According to the datasheet the 1.1V reference can vary from device to device in the range of +/-10%. However, the reference is very stable across the complete temperature range (approx. 1%). So you might need to store a calibration value in the EEPROM or flash. Doing this once should be sufficient for most applications

Regards
Sebastian

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Here's a chart which shows the variation of the internal 2.56V reference of an ATtiny861 (Automotive) across the temperature.

The second chart displays the ADC output of the internal temperature sensor.

When looking at the datasheet you might get the impression, that the internal reference and the temperature sensor can't be used for any real application. But when doing adequate calibration you can expect good results.
And by combing the internal reference with the internal temperature sensor in a lookup table you can even expect very accurate results.

Regards
Sebastian

Attachment(s): 

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Quote:

Has anyone seen an example where there is no such error?

Lessee--100mV on a 5V Vcc is 2%. Is that a "raw" 2%? Very understandable as the BG has like [depending on model] +/- 8% spec.

But if one-time calibrated that initial error "goes away".

There is a thread that indicated that a number of conversions of the BG channel need to be done before getting good results. Is that what you are referring to?

Quote:

Here's a chart which shows the variation of the internal 2.56V reference of an ATtiny861 (Automotive) across the temperature.

That's interesting. There was a thread on this fairly recently IIRC. I cannot find a chart like this for the BG in the Mega48/family datasheet, but the BOD threshold chart is fairly flat across temperature. (I guess I'm assuming that the BOD is based on BG.) That hump is about +/- 1%.

Anyway, a bit more on topic, measuring the AVR's Vcc level to race a BOD trip isn't going to be of much use in most apps, IME/IMO.

You can put lipstick on a pig, but it is still a pig.

I've never met a pig I didn't like, as long as you have some salt and pepper.

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Quote:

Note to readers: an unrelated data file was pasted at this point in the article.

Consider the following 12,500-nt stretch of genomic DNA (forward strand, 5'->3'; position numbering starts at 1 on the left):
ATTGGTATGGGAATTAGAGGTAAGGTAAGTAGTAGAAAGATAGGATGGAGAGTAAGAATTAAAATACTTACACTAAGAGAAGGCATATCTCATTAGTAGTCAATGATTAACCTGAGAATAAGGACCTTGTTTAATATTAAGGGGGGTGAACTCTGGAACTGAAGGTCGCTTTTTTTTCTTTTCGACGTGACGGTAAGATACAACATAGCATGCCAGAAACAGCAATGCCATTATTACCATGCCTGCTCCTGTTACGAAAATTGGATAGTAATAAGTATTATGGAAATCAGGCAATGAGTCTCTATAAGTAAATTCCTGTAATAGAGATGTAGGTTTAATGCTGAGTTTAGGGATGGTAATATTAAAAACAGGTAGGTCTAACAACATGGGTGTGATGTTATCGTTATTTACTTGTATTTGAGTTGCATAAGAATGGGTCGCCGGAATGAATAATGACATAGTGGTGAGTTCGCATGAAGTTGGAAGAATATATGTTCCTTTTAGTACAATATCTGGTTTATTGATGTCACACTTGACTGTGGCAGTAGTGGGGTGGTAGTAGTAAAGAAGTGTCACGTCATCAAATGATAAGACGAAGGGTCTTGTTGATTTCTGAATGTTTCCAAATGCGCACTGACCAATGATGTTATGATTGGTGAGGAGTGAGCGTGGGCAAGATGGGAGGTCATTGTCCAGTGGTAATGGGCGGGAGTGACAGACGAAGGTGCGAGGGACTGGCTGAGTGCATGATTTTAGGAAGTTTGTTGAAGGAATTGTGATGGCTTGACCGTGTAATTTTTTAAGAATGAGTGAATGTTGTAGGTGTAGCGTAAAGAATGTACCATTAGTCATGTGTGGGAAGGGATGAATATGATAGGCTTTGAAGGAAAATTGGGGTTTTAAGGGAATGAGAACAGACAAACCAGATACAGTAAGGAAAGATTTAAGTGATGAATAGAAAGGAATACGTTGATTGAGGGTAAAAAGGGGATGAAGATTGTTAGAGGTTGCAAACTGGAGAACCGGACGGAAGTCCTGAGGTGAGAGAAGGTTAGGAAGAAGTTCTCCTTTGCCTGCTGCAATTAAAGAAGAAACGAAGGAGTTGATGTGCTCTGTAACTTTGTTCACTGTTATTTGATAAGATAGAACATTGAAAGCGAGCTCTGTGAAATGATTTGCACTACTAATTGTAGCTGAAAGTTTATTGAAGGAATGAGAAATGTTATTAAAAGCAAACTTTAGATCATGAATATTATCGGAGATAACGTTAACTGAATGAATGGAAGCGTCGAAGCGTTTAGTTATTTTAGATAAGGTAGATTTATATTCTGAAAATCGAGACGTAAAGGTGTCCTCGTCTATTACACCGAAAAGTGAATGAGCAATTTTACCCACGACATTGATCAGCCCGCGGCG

That hump is about +/- 1%.
Lee, a similar error shows my chart, too. Note that the Y-Axis starts with 2.39V and ends at 2.49V.

Regards
Sebastian

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You have lost me. I >>was<< referring to your chart. And the range in What you posted goes from a "starting" of 2.41 to less than 2.43 to a bit more than 2.39--less than +/- 1%. No 2.49 to be seen.

You can put lipstick on a pig, but it is still a pig.

I've never met a pig I didn't like, as long as you have some salt and pepper.

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Quote:
You have lost me.
Oops, I have misunderstood you. Anyway, the 2.49V was a typo.
Did you mean that the BOD charts in the datasheets look more flat than the chart I had posted? (It's still a bit unclear to me :? )

Regards
Sebastian

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Quote:

Did you mean that the BOD charts in the datasheets look more flat than the chart I had posted?
Yes. At least for Mega48P/PA and friends.

Now, is the BG used for BOD? If so, I thought that turning off AC and ADC turned off the internal reference for power saving. Then how could it be used for BOD? But there is also the sleeping-BOD in picopower.

Look at your '861 datasheet; "Figure 24-29. BOD Threshold vs. Temperature (BOD Level is 4.3V)" is quite flat.

You can put lipstick on a pig, but it is still a pig.

I've never met a pig I didn't like, as long as you have some salt and pepper.

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Quote:
Look at your '861 datasheet; "Figure 24-29. BOD Threshold vs. Temperature (BOD Level is 4.3V)" is quite flat.
Hmm, the BOD charts in the ATtiny861 Automotive datasheet is quite rough. But by looking at other datasheets I understand now what you mean.

Quote:
Now, is the BG used for BOD? If so, I thought that turning off AC and ADC turned off the internal reference for power saving. Then how could it be used for BOD? But there is also the sleeping-BOD in picopower.
The AVR datasheets seem to imply that. ATtiny861 datasheet chapter "8.7.4 Internal Voltage Reference":
Quote:
The Internal Voltage Reference will be enabled when needed by the Brown-out Detection, the
Analog Comparator or the ADC. If these modules are disabled as described in the sections
above, the internal voltage reference will be disabled and it will not be consuming power.
It is a little confusing that the datasheet mentions a BG and a "Internal Reference" but I'll say the BG and the internal reference are just two names for one thing.

Regards
Sebastian

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S-Sohn wrote:
steve17 wrote:
S-Sohn wrote:
then you can poll VCC via the ADC by using VCC as reference (REFS1...0 = 0b01 in ADMUX register) and internal 1.1V reference as ADC input
That's probably a good way, but be aware that VCC measured this way has a large and variable error that can be as much as 100mv.

That's what I found on a Mega329 and a Mega644. Some people agree with me and some don't. Has anyone seen an example where there is no such error?


According to the datasheet the 1.1V reference can vary from device to device in the range of +/-10%. However, the reference is very stable across the complete temperature range (approx. 1%). So you might need to store a calibration value in the EEPROM or flash. Doing this once should be sufficient for most applications

Regards
Sebastian